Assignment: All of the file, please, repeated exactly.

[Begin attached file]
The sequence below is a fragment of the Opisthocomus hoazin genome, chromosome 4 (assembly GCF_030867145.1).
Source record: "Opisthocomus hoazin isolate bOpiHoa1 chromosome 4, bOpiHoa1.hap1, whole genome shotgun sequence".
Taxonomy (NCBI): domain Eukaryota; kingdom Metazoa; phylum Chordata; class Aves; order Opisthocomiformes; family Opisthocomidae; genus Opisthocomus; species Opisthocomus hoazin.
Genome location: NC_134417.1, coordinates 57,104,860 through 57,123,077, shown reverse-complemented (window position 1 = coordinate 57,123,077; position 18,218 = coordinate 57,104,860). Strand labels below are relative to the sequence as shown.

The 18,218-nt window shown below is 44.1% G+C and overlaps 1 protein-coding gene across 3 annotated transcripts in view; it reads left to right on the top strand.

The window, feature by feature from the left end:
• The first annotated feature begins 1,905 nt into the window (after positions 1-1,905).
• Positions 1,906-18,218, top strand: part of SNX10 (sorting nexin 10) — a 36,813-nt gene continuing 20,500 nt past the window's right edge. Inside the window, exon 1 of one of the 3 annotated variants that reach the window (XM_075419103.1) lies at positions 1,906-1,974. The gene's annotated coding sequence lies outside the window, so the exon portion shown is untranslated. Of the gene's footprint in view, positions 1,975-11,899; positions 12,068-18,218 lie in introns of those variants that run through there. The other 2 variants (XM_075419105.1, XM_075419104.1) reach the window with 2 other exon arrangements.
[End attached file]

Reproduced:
The sequence below is a fragment of the Opisthocomus hoazin genome, chromosome 4 (assembly GCF_030867145.1).
Source record: "Opisthocomus hoazin isolate bOpiHoa1 chromosome 4, bOpiHoa1.hap1, whole genome shotgun sequence".
Taxonomy (NCBI): domain Eukaryota; kingdom Metazoa; phylum Chordata; class Aves; order Opisthocomiformes; family Opisthocomidae; genus Opisthocomus; species Opisthocomus hoazin.
Genome location: NC_134417.1, coordinates 57,104,860 through 57,123,077, shown reverse-complemented (window position 1 = coordinate 57,123,077; position 18,218 = coordinate 57,104,860). Strand labels below are relative to the sequence as shown.

The 18,218-nt window shown below is 44.1% G+C and overlaps 1 protein-coding gene across 3 annotated transcripts in view; it reads left to right on the top strand.

The window, feature by feature from the left end:
• The first annotated feature begins 1,905 nt into the window (after positions 1-1,905).
• Positions 1,906-18,218, top strand: part of SNX10 (sorting nexin 10) — a 36,813-nt gene continuing 20,500 nt past the window's right edge. Inside the window, exon 1 of one of the 3 annotated variants that reach the window (XM_075419103.1) lies at positions 1,906-1,974. The gene's annotated coding sequence lies outside the window, so the exon portion shown is untranslated. Of the gene's footprint in view, positions 1,975-11,899; positions 12,068-18,218 lie in introns of those variants that run through there. The other 2 variants (XM_075419105.1, XM_075419104.1) reach the window with 2 other exon arrangements.